Time-shifted to the past, three twenty-first century children fight to survive or risk being lost in time forever.
When Maisie Brown is time-shifted to 1471 during a school trip to Warwick Castle, it’s the beginning of an incredible adventure. The only problem is she has to share it with Lizzie, the class bully, instead of her best friend Danny. He’s managed to get caught up with an army marching to battle.
Determined to save him, Maisie and Lizzie leave the safety of the castle. Battling against everything that Medieval England throws at them, the girls find unexpected help from a Lord with a surprising secret and discover that two mysterious hooded riders are hunting them. With time running out to find Danny, they realise they have the unlikeliest of allies.
The chase is on. Will they be stuck in the past, or can they find a way home before being time-shifted again?
A little about Kate first:
Kate Frost has wanted to be an author ever since she wrote her first novel during the long months she spent off school following open-heart surgery when she was seven. The novel was called London’s Burning and was a time travel story set during the Great Fire of London.
Over the years Kate has worked in a cinema, a bookshop, a factory, and at NHS Direct. She’s also worked as ground staff at Edgebaston Tennis Tournament and as a Supporting Artist in the films Vanity Fair, King Arthur, and The Duchess. Kate has a MA in Creative Writing from Bath Spa University and has also taught life-writing to Creative Writing undergraduates there.
Kate lives in the UK with her husband, young son, and their Cavalier King Charles Spaniel and spends her days chasing after an energetic pre-schooler and not keeping on top of the housework.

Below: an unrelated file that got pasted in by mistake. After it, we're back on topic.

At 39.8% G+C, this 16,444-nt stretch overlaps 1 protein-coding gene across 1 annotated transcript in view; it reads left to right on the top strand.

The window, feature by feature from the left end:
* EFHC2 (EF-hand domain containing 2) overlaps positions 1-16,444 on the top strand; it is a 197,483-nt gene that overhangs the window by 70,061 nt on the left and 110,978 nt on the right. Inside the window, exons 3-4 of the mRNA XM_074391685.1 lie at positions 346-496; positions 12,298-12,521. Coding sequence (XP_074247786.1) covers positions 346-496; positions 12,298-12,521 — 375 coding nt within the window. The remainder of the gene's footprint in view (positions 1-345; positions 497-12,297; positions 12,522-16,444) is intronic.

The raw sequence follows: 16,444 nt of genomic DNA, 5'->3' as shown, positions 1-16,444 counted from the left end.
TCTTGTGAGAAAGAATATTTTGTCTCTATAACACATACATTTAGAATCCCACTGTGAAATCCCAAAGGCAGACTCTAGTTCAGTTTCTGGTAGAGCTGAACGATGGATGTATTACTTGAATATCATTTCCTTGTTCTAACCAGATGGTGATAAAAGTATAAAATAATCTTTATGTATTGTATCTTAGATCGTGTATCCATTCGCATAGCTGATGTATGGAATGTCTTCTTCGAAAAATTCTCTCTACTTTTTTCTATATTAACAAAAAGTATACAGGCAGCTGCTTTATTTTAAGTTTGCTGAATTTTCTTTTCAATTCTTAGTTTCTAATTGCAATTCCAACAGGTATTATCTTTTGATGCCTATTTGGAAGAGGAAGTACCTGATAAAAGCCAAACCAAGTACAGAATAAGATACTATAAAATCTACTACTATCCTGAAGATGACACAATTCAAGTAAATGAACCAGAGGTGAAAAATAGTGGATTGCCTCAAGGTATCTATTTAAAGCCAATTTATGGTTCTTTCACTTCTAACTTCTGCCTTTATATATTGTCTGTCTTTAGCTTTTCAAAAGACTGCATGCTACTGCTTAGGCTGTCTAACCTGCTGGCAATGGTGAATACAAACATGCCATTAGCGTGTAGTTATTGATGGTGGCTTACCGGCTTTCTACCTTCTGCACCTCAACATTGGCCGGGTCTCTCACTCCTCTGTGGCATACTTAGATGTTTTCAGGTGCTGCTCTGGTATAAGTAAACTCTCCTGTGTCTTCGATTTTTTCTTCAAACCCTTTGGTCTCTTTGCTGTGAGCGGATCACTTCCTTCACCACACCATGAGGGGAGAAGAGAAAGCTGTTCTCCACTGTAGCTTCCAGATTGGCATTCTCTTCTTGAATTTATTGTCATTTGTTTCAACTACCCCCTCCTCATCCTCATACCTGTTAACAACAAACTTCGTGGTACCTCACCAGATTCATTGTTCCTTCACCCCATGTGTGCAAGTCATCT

Sherry Terry’s Review: 4.3-Stars
I like the cover. It gives off a mysterious vibe that makes me pick up the book and look at it.
Love the way it starts. Kids on a field trip to a castle, what’s not to like about that? When the main character, Maisie is shifted into 1471, she is stuck with the school bully Lizzie. Maisie spots her best friend, Danny mixed in with an army leaving for The War of the Roses.
Kate Frost did a splendid job with the setting and descriptions, and with the great addition of smell and texture, I was transported into the past. The only thing that pulled me out of the story was all the camping gear they got from a helpful friend (also time-shifted from the future). The gas camping stove was a bit over the top.
Kate did a good job of making me dislike Lizzie to the point I wanted to just leave her behind. Arguing causes the time shifts if they are in the right spot, but it won’t send them to the right time. I like that idea, nice twist. But… Lizzie did get a little tiring.
There is some good intrigue with mysterious strangers chasing them as they hop through time, meet their future selves, and take you on a little history lesson along the way. Overall, I loved the book and think it is a good read for 11, 12, 13-year-olds.
Diane Andersen’s Review: 3.5-Stars
Writing time-slip novels is always a challenge in both keeping all the loose ends straight from present to past and then back to the present once again. And then there is the inevitable issue of confusing the reader will too much juggling of past and present without leaving a huge gaping plot hole. While I do love the possibilities time travel could bring, when it comes to bringing it to life in fiction, there are very few authors who can truly utilize this device effectively. In the case of this week’s book, “Time Shifters” makes a valiant and charming attempt at using a time slip trope to teach about the past and engage readers in historic events. However, like most time slip devices, this one falls quite short of its goal, if that was indeed the goal at all.